By application of November 15, 2001, the petitioner requested administrative reconsideration of the Department's negative determination regarding eligibility for workers and former workers of the subject firm to apply for Trade Adjustment Assistance (TAA) under petition TA-W-40,196 and North American Free Trade Agreement-Transitional Adjustment Assistance (NAFTA-TAA) under petition NAFTA-05250. The denial notices applicable to workers of Motorola, Atlanta Order Fulfillment Center, and Consumer Products Division, Suwanee, Georgia, were signed on October 30, 2001 (TA-W-40,196), and November 5, 2001 (NAFTA-5250) and published in the Federal Register on November 9, 2001 (66 FR 56711) and November 20, 2001 (66 FR 58171), respectively.
Pursuant to 29 CFR 90.18(c) reconsideration may be granted under the following circumstances:
(1) If it appears on the basis of facts not previously considered that the determination complained of was erroneous;
(2) if it appears that the determination complained of was based on a mistake in the determination of facts not previously considered; or
(3) if in the opinion of the Certifying Officer, a mis-interpretation of facts or of the law justified reconsideration of the decision.
The negative TAA determination issued by the Department on October 30, 2001, was based on the finding that imports of products similar to what the subject plant produced (primarily packaged cell phones and distribution) did not contribute importantly to the worker group eligibility requirements under section 222 of the Trade Act of 1974, as amended.
The negative NAFTA-TAA determination issued by the Department on November 5, 2001, was based on the finding that imports (primarily packaged cell phones and distribution) from Canada or Mexico did not contribute importantly to separations at the subject plant, nor were there any shifts in production to Canada or Mexico under paragraph (a)(1) of section 250 of the Trade Act of 1974, as amended.
The application of November 15, 2001 requesting administrative reconsideration indicates that Motorola, Atlanta Order Fulfillment Center, Suwanee, Georgia shifted operations to Elgin, Illinois and Harvard, Illinois for the purpose of supporting cost reduction strategies throughout the corporation. The request further appears to indicate that the Harvard, Illinois facility was certified eligible for TAA benefits due to the fact that manufacturing operations were eliminated. The request further appears to indicate that the evidence used to support certification at the Harvard facility should be sued as grounds for certification of the subject workers.
A review of company data supplied during the initial investigation shows that the preponderance in the declines in employment at the subject plant is related to the transfer of the operations to two affiliated domestic facilities located in Illinois. The domestic transfer and minimal fluctuations in subject plant sales and production and stable customer base do not depict factors of imports impacting the workers of the subject firm.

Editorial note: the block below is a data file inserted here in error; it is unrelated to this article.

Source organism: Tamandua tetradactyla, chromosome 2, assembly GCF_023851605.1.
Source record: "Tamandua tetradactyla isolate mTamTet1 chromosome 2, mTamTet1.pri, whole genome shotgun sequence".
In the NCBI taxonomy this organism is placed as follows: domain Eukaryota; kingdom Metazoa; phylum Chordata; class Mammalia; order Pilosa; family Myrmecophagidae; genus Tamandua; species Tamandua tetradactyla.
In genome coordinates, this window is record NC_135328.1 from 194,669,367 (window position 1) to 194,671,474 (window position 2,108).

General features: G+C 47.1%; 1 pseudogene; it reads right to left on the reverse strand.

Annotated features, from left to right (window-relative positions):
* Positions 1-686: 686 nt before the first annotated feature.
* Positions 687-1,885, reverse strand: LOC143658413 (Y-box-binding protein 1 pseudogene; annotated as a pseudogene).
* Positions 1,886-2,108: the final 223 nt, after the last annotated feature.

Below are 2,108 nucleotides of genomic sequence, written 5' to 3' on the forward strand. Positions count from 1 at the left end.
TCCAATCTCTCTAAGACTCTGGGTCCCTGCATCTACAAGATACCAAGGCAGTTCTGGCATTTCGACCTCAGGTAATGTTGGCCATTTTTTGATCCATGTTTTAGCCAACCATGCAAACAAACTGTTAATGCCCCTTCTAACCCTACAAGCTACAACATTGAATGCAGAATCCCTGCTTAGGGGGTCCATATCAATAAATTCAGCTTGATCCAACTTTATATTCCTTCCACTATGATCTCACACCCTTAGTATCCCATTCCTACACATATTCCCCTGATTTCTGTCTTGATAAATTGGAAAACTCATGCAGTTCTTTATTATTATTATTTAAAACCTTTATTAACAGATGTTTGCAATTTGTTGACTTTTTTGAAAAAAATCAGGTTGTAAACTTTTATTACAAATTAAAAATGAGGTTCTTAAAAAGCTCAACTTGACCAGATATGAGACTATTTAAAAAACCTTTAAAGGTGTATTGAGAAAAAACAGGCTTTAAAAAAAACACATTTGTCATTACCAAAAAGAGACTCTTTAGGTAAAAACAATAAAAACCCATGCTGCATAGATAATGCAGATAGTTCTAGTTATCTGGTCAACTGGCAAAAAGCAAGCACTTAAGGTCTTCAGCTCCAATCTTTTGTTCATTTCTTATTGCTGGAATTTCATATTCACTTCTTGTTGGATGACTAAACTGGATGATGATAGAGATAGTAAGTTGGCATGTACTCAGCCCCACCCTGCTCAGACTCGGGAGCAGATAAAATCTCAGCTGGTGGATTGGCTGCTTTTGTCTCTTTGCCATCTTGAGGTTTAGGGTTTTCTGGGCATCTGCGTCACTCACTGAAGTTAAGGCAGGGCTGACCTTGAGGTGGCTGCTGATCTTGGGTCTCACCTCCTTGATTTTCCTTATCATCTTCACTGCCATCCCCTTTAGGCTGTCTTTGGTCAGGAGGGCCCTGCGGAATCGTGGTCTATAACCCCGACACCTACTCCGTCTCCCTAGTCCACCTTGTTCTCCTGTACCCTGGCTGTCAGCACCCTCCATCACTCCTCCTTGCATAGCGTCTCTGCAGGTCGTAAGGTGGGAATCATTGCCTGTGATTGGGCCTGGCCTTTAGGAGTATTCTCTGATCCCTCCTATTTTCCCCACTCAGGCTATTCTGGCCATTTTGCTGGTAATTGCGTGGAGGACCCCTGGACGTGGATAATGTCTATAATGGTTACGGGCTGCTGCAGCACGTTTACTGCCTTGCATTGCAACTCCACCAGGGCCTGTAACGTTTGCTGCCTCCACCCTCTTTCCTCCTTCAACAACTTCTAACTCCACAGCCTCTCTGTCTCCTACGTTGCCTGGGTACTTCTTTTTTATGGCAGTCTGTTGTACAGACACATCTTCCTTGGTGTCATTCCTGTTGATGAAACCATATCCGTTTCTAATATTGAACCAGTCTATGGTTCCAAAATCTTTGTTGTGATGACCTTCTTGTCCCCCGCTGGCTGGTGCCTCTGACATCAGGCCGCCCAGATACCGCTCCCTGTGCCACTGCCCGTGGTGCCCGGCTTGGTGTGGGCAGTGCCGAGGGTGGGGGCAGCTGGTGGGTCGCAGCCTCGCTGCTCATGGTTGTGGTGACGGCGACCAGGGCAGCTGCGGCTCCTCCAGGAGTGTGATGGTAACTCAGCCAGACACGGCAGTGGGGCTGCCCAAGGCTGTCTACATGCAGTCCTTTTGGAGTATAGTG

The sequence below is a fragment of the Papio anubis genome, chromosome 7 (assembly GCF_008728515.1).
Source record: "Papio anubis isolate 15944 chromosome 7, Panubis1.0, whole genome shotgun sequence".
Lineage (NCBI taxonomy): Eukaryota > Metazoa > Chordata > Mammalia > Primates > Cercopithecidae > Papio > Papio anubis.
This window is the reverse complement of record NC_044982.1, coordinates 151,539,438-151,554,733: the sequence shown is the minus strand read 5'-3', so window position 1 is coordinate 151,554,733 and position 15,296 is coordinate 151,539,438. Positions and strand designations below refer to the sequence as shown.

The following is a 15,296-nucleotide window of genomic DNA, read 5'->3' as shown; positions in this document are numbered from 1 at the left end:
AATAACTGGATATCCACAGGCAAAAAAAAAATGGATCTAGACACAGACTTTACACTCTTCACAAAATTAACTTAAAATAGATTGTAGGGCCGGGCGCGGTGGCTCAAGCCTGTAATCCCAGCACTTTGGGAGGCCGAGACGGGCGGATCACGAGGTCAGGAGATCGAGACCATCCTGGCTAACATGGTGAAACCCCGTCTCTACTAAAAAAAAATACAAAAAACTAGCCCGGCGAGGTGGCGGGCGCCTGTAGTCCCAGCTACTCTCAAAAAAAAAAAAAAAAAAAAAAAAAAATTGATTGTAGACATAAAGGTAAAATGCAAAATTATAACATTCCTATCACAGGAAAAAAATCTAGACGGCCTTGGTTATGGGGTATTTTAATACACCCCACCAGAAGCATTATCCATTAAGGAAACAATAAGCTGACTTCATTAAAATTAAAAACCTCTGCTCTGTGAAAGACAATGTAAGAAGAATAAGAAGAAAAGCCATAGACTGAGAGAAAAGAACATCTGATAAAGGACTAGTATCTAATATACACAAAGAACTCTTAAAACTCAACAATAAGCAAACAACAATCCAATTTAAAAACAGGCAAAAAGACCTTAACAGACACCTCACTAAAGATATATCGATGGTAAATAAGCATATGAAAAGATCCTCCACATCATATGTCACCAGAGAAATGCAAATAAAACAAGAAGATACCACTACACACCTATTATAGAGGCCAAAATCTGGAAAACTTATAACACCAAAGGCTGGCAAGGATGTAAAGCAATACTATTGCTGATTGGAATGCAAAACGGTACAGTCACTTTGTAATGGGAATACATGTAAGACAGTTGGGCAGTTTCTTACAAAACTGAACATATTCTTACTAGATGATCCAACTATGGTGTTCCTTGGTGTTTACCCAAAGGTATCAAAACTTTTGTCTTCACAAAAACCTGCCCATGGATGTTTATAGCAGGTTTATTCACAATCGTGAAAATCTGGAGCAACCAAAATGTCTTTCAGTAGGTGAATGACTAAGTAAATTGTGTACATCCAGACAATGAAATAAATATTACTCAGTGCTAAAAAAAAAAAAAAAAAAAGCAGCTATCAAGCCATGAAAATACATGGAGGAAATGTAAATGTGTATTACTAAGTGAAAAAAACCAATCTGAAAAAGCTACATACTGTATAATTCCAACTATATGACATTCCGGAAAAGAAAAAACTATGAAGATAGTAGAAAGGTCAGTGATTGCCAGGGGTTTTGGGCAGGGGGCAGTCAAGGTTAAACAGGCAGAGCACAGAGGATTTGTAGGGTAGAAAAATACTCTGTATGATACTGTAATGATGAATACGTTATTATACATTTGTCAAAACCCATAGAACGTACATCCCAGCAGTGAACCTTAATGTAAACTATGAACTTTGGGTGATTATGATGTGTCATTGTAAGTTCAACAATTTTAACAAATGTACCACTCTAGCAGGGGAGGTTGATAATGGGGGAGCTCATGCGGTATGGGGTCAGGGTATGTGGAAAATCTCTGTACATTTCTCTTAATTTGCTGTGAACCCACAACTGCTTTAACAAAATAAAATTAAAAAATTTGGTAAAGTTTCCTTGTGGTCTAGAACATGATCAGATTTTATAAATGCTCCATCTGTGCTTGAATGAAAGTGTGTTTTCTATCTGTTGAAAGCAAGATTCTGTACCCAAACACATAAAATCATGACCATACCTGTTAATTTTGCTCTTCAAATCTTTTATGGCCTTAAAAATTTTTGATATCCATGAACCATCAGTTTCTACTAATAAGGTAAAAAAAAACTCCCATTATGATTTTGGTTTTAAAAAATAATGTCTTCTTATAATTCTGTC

The production (cellular phones) done at Harvard, Illinois was moved overseas prior to the subject plant's operations being shifted to the Harvard location. The work performed by the workers certified at the Harvard location was different from the work performed by the subject plant. The Atlanta Order Fulfillment Center workers were primarily engaged in the packaging and distribution of products they received from outside affiliated sources. The Consumer Products Division performed administrative support, materials tracking, ordering, engineering and sale/marketing and refurbishing.
The functions as described above are different from those of the workers certified at the Harvard facility. Although the workers at Motorola Personal Communications Sector, Harvard, Illinois (producing cell phones) were certified under TA-W-38,928 and NAFTA-4646 and Motorola, Inc., Energy System Groups, Harvard, Illinois (producing cell phone batteries) were certified under TA-W-37,850, the workers of the subject plant can not tied to those certifications.
Motorola made a business decision to transfer work previously done at Suwanee to Harvard, Illinois as excess capacity occurred. The impact of imports did not eliminate the Suwanee functions, it allowed the company to move those functions elsewhere. The worker separations were caused by the domestic transfer of functions and thus the workers can not be considered for eligibility as those workers at the Harvard, Illinois facility.
After review of the application and investigative findings, I conclude that there has been no error or misinterpretation of the law or of the facts which would justify reconsideration of the Department of Labor's prior decisions. Accordingly, the application is denied.Start Signature
Signed at Washington, DC, this 12th day of March, 2002.
Edward A. Tomchick,
Director, Division of Trade Adjustment Assistance.
[FR Doc. 02-9348 Filed 4-16-02; 8:45 am]
BILLING CODE 4510-30-M